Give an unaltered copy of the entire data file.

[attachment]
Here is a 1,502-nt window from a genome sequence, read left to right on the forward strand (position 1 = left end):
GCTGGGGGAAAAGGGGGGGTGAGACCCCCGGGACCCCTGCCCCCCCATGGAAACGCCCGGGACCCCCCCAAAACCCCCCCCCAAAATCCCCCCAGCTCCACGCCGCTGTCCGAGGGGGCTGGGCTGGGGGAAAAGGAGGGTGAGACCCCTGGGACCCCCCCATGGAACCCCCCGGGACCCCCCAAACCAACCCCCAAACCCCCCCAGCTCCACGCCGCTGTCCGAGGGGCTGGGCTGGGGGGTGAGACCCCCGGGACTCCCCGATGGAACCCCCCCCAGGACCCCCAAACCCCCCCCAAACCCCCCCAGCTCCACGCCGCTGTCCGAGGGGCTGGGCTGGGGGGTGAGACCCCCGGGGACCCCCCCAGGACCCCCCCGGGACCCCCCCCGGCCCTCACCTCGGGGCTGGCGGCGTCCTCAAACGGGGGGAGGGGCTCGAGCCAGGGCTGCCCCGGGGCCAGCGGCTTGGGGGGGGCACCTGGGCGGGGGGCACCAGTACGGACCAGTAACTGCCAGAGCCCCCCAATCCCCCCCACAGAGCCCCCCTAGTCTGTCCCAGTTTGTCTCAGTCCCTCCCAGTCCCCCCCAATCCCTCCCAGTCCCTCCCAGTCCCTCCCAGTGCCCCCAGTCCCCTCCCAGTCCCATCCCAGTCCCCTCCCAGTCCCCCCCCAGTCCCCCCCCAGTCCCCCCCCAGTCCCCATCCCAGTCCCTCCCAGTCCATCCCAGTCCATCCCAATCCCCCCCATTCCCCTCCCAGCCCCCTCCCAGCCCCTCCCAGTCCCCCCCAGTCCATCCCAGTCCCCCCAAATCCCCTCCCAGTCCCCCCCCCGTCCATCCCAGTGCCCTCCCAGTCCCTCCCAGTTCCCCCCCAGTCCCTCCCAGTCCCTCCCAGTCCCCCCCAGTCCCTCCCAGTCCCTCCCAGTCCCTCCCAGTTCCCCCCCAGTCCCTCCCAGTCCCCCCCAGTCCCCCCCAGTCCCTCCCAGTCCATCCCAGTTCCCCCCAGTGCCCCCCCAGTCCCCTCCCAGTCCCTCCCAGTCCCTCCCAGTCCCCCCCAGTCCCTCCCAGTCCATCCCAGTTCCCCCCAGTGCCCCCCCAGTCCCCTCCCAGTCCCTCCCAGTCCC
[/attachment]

Here is a 1,502-nt window from a genome sequence, read left to right on the forward strand (position 1 = left end):
GCTGGGGGAAAAGGGGGGGTGAGACCCCCGGGACCCCTGCCCCCCCATGGAAACGCCCGGGACCCCCCCAAAACCCCCCCCCAAAATCCCCCCAGCTCCACGCCGCTGTCCGAGGGGGCTGGGCTGGGGGAAAAGGAGGGTGAGACCCCTGGGACCCCCCCATGGAACCCCCCGGGACCCCCCAAACCAACCCCCAAACCCCCCCAGCTCCACGCCGCTGTCCGAGGGGCTGGGCTGGGGGGTGAGACCCCCGGGACTCCCCGATGGAACCCCCCCCAGGACCCCCAAACCCCCCCCAAACCCCCCCAGCTCCACGCCGCTGTCCGAGGGGCTGGGCTGGGGGGTGAGACCCCCGGGGACCCCCCCAGGACCCCCCCGGGACCCCCCCCGGCCCTCACCTCGGGGCTGGCGGCGTCCTCAAACGGGGGGAGGGGCTCGAGCCAGGGCTGCCCCGGGGCCAGCGGCTTGGGGGGGGCACCTGGGCGGGGGGCACCAGTACGGACCAGTAACTGCCAGAGCCCCCCAATCCCCCCCACAGAGCCCCCCTAGTCTGTCCCAGTTTGTCTCAGTCCCTCCCAGTCCCCCCCAATCCCTCCCAGTCCCTCCCAGTCCCTCCCAGTGCCCCCAGTCCCCTCCCAGTCCCATCCCAGTCCCCTCCCAGTCCCCCCCCAGTCCCCCCCCAGTCCCCCCCCAGTCCCCATCCCAGTCCCTCCCAGTCCATCCCAGTCCATCCCAATCCCCCCCATTCCCCTCCCAGCCCCCTCCCAGCCCCTCCCAGTCCCCCCCAGTCCATCCCAGTCCCCCCAAATCCCCTCCCAGTCCCCCCCCCGTCCATCCCAGTGCCCTCCCAGTCCCTCCCAGTTCCCCCCCAGTCCCTCCCAGTCCCTCCCAGTCCCCCCCAGTCCCTCCCAGTCCCTCCCAGTCCCTCCCAGTTCCCCCCCAGTCCCTCCCAGTCCCCCCCAGTCCCCCCCAGTCCCTCCCAGTCCATCCCAGTTCCCCCCAGTGCCCCCCCAGTCCCCTCCCAGTCCCTCCCAGTCCCTCCCAGTCCCCCCCAGTCCCTCCCAGTCCATCCCAGTTCCCCCCAGTGCCCCCCCAGTCCCCTCCCAGTCCCTCCCAGTCCC